The first time I visited the Mór I stayed only one night. I had returned from Australia to bury my mother, having no idea at the time that her family had hailed from the island. I knew my parents had spent many happy times there prior to their marriage in Galway and I had gone there to collect a few stones from the beach to place on their graves. A small tribute. A ritual I felt compelled to perform.

The second visit was different, drawn there by an inner imperative I arrived mid-winter, alone, lonely, and somewhat confused. My second marriage had ended, my business had failed, and I was at a crossroads. Drawn to the island for some unknown reason. Looking for meaning, wondering at 40 years of age, who I actually was. The weather was wild. The ferry I arrived on, the last allowed out of Rossaveal that day. On arrival I sought refuge in a quayside hotel and was immediately approached by a short, wiry, weather-beaten old islander. Tweed hat, heavy black overcoat.

“Do I know you?” He held out a hand.

“I doubt it,” I told him, “I’m from Australia.”

“And your family?” He queried.

“Galway. My mother was from Galway. My father from Limerick.”

“We won’t hold that against him.” He smiled, a hard, crooked little smile. “And your mother’s name?”

“Stewart.” I told him, “She was a Stewart’s from Salthill.”

“The Stewart’s are from Inis Mor.” He nodded, as if agreeing with himself. “You didn’t know that…?”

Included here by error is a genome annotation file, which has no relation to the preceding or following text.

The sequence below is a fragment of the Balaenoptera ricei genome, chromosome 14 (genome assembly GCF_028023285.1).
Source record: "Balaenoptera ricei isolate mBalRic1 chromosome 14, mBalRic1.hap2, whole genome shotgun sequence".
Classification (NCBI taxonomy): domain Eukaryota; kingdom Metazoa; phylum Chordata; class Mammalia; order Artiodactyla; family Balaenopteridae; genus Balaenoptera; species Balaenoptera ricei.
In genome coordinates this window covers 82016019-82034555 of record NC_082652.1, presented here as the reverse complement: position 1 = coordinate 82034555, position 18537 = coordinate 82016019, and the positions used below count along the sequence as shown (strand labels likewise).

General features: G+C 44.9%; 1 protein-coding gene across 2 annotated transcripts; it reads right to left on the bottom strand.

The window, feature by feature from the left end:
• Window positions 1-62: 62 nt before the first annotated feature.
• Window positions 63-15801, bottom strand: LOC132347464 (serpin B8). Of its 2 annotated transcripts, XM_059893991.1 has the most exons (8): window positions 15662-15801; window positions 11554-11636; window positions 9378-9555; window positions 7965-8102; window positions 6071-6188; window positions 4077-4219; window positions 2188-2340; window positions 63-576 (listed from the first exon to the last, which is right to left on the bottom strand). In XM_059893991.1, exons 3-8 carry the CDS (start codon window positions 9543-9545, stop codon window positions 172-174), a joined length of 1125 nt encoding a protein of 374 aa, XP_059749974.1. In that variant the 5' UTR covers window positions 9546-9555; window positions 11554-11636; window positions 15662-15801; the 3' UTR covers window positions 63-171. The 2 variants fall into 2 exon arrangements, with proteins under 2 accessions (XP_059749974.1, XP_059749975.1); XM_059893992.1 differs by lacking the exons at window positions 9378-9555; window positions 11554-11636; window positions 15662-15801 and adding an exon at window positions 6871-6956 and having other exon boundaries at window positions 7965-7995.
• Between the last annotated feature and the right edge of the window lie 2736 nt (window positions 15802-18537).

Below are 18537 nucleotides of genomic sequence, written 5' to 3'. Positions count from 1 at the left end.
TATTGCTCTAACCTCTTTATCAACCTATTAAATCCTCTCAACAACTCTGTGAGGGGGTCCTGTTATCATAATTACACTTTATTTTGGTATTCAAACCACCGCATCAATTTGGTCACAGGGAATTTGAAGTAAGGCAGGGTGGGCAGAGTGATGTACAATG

I spent that night in a small B&B, the wind rattling the bedroom windows, moonlight flickering intermittently within a cloudy night sky.

* * *

“Breakfast is ready when you are.” Mrs Conneely was tapping on the bedroom door. When I arrived below moments later, I was greeted by a roaring fire and two young schoolchildren, school satchels on their backs.

“My grandchildren.” She was ushering them out the front door. “My daughter and her husband are away in Galway for a few days. I’m looking after these two. Come on now, off you go. Safe home,” She called after them before turning back to me.

“I believe you’re a Stewart, or at least that’s what they’re saying.”

“My mother was a Stewart, from Salthill.”

“So I heard. They still own the old pub here you know. It was burnt out years ago, but I believe the license is still alive. Are you thinking of taking it up? Is that what you’re here for?”

“No. I’m not sure why I’m here.”

Later that morning I took a walk up to the cliffs. The rain was holding off, the sea still running strong. Huge waves rolling in across two thousand miles of Atlantic Ocean, smashing into the cliffs, rising in torrents. Then, caught by the wind, spraying over me like rain. Letting me know I’d be on the island for days; the ferries would never risk these seas. That was Okay. I needed time out. Time to think. Time to work out where I stood.

These people know more about me and my ancestors than I do. They are friendly, almost caring. I felt a pain in my chest, and suddenly, without rhyme or reason, I burst into tears. Sitting there sobbing uncontrollably, for no reason whatsoever. And it came to me, for the first time in my life, that I belonged somewhere. I came from somewhere. People knew my ancestors and that made me welcome, one of them. All totally irrational, yet the most profound experience of truth and belonging that I had ever experienced in my life. I was home. Home at last. Home to a place I knew nothing of, and yet home.